Time Date Triggers — triggers that use time, dates or periods of time
Timestamp Event Trigger
This will trigger an event on a predetermined time.
- Example scenario: You have set up an alarm for 7am in the morning to be notified. Or you have set a device to turn on at 7am (e.g. the coffee maker).
- Notes: this can be a reoccurring event. e.g. “Every day at 7am”
After Timestamp Event Trigger
This will trigger an event after a predetermined time.
- Example scenario: You have set up an event to restrict wifi access to your router after midnight to guest devices.
This will trigger an event on a predetermined date or day.
- Example scenario: You have set a notification to change the air filter on your HVAC unit on a date. Or you have a reminder set up to workout on Monday, Wednesday and Friday.
After Date Trigger
This will trigger an event after a predetermined date or day.
- Example scenario: A smart smoke detector will notify you after ten years that it is has expired.
This will trigger an event during a scheduled duration of time.
- Example scenario: During a vacation for the next week you want the smart lights to turn on and off using the same pattern from the last week.
Devices have replicated most of the human senses and extended the range as well. Think about the devices that now allow us to see the infrared spectrum or night vision. These triggers are an extension or replication of some of our human senses and the addition of more.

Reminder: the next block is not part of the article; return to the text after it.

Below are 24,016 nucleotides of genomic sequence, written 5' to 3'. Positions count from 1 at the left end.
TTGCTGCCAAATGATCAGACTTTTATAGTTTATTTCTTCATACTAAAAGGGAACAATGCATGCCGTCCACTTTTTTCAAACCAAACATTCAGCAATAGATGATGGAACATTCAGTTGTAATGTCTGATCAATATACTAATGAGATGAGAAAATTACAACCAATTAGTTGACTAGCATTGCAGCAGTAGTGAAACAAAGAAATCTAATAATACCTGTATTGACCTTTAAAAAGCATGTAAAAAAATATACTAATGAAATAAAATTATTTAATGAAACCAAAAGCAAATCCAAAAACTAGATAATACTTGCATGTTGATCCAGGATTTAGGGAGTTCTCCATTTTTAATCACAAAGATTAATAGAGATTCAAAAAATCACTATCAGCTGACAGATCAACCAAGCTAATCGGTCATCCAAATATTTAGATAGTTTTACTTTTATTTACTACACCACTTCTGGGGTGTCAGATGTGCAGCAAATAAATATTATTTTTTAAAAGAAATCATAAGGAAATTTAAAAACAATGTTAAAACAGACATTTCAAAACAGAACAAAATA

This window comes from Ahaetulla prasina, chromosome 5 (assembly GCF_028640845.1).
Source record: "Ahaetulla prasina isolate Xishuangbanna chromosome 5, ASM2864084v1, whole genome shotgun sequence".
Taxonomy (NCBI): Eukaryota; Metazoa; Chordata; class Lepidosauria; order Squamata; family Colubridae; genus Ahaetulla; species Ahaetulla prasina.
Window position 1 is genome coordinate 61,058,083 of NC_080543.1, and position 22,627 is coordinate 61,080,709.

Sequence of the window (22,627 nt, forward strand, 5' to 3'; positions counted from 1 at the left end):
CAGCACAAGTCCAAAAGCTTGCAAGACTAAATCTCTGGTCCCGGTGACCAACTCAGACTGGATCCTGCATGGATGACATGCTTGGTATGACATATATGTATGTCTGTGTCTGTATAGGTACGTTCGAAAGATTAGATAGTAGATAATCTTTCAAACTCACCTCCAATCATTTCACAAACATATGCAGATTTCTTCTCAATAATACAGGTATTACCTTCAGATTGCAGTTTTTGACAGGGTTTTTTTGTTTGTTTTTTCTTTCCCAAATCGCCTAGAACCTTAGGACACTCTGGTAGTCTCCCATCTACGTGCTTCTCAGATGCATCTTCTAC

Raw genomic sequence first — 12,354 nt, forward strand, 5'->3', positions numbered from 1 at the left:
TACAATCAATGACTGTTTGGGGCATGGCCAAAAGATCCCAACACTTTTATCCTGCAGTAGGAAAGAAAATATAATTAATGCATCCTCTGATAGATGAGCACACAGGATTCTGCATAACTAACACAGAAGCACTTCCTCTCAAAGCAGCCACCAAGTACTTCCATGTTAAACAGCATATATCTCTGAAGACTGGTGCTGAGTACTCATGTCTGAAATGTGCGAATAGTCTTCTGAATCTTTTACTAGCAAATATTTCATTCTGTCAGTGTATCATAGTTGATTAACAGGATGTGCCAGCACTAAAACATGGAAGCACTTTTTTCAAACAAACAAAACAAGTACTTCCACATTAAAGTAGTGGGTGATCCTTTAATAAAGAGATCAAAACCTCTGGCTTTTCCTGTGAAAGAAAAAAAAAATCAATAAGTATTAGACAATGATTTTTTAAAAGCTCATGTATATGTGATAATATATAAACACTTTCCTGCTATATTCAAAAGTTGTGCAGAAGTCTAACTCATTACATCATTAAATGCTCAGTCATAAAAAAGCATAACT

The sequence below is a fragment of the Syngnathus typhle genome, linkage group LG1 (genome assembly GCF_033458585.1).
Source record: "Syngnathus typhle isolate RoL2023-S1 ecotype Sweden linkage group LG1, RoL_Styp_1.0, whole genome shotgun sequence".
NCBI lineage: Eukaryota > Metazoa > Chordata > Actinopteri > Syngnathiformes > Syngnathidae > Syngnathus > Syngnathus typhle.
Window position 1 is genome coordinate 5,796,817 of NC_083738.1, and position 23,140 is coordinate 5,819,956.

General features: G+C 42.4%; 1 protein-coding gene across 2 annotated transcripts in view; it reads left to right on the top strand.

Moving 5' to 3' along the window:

Computer Sensory Triggers — triggers that use computer sensor inputs
Computer Recognition Event
This will trigger when a computer identifies a face, person, place, object, UPC, etc.
- Example scenario: Computer vision — When a computer identifies a face it could add it to a photo album, or tell you that your Grandmother is at the front door.
- Example scenario: Computer listening — A device is in listening mode for a command when it hear’s a predetermined phrase. for example: “Ok, Google”, “Hey, Siri”, “Alexa”
Computer Detection Event
This will trigger a computer or device detects something. It could be movement, shape, shadow, silhouette, zone enter/exit, sound, molecular sniffing, RFID, etc.
- Example scenario: Computer vision — When a computer identifies that movement has occurred in a zone, it will start recording or send you a notification.
- Example scenario: Computer listening — A device could be listening for a window break when you’re not home. Another scenario could be listening for a heart rate in a senior living home.
- Notes: Vision could be regular, ultraviolet, x-ray, infra-red, etc.
These are triggers based on events inside and outside of our bodies. Whether they are based on health data or triggered by commands like gestures, or voice commands we provide a rich set of interaction triggers.
Human Triggers — triggers that are reliant on humans direct or indirect actions
Health Data Event
This will trigger when a health statistic hits a predetermined level.
- Example scenario: You have an alert set to send a notification when your blood pressure rate is below a predetermined level.
Body Event Trigger
This will trigger when an defined event affects the body.
- Example scenario: When someone has fallen send a notification to the nurse. Another scenario could be a trauma incident from a car accident or concussion to call emergency services.